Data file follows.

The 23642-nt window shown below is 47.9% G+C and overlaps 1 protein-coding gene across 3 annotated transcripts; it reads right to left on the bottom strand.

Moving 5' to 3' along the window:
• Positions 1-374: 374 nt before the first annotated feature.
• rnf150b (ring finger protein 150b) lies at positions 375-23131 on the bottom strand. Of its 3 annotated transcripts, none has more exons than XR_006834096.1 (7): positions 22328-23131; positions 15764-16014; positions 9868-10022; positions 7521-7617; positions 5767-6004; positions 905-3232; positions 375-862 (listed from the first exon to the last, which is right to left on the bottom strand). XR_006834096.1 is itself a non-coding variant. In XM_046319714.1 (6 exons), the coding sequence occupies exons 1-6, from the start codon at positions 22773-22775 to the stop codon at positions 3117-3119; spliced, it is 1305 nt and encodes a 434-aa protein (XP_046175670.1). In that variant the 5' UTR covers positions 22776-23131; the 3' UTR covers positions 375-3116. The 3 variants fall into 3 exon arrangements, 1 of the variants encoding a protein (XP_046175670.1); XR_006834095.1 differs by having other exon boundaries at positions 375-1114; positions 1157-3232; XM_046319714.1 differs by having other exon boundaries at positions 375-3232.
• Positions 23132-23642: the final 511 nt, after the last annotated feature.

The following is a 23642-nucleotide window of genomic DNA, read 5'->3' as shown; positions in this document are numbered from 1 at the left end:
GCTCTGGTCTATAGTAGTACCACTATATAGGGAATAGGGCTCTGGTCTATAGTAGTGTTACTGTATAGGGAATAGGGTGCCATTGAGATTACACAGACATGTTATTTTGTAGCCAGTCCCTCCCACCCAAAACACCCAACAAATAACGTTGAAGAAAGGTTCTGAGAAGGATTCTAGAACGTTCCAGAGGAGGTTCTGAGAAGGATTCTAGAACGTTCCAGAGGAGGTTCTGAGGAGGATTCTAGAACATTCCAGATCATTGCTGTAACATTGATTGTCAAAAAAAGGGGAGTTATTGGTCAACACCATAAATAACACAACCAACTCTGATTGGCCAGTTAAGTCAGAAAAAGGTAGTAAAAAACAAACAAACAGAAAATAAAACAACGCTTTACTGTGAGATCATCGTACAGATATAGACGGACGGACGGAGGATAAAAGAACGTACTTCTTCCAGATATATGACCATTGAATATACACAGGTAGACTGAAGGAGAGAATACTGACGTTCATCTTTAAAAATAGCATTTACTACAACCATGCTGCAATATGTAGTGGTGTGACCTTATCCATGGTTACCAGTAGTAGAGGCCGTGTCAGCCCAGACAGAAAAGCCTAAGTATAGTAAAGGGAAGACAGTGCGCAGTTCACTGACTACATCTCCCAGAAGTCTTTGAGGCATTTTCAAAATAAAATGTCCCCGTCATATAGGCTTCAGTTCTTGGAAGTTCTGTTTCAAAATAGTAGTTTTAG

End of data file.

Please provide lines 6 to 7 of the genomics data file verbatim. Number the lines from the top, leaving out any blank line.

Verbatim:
The following is a 23642-nucleotide window of genomic DNA, read 5'->3' as shown; positions in this document are numbered from 1 at the left end:
GCTCTGGTCTATAGTAGTACCACTATATAGGGAATAGGGCTCTGGTCTATAGTAGTGTTACTGTATAGGGAATAGGGTGCCATTGAGATTACACAGACATGTTATTTTGTAGCCAGTCCCTCCCACCCAAAACACCCAACAAATAACGTTGAAGAAAGGTTCTGAGAAGGATTCTAGAACGTTCCAGAGGAGGTTCTGAGAAGGATTCTAGAACGTTCCAGAGGAGGTTCTGAGGAGGATTCTAGAACATTCCAGATCATTGCTGTAACATTGATTGTCAAAAAAAGGGGAGTTATTGGTCAACACCATAAATAACACAACCAACTCTGATTGGCCAGTTAAGTCAGAAAAAGGTAGTAAAAAACAAACAAACAGAAAATAAAACAACGCTTTACTGTGAGATCATCGTACAGATATAGACGGACGGACGGAGGATAAAAGAACGTACTTCTTCCAGATATATGACCATTGAATATACACAGGTAGACTGAAGGAGAGAATACTGACGTTCATCTTTAAAAATAGCATTTACTACAACCATGCTGCAATATGTAGTGGTGTGACCTTATCCATGGTTACCAGTAGTAGAGGCCGTGTCAGCCCAGACAGAAAAGCCTAAGTATAGTAAAGGGAAGACAGTGCGCAGTTCACTGACTACATCTCCCAGAAGTCTTTGAGGCATTTTCAAAATAAAATGTCCCCGTCATATAGGCTTCAGTTCTTGGAAGTTCTGTTTCAAAATAGTAGTTTTAG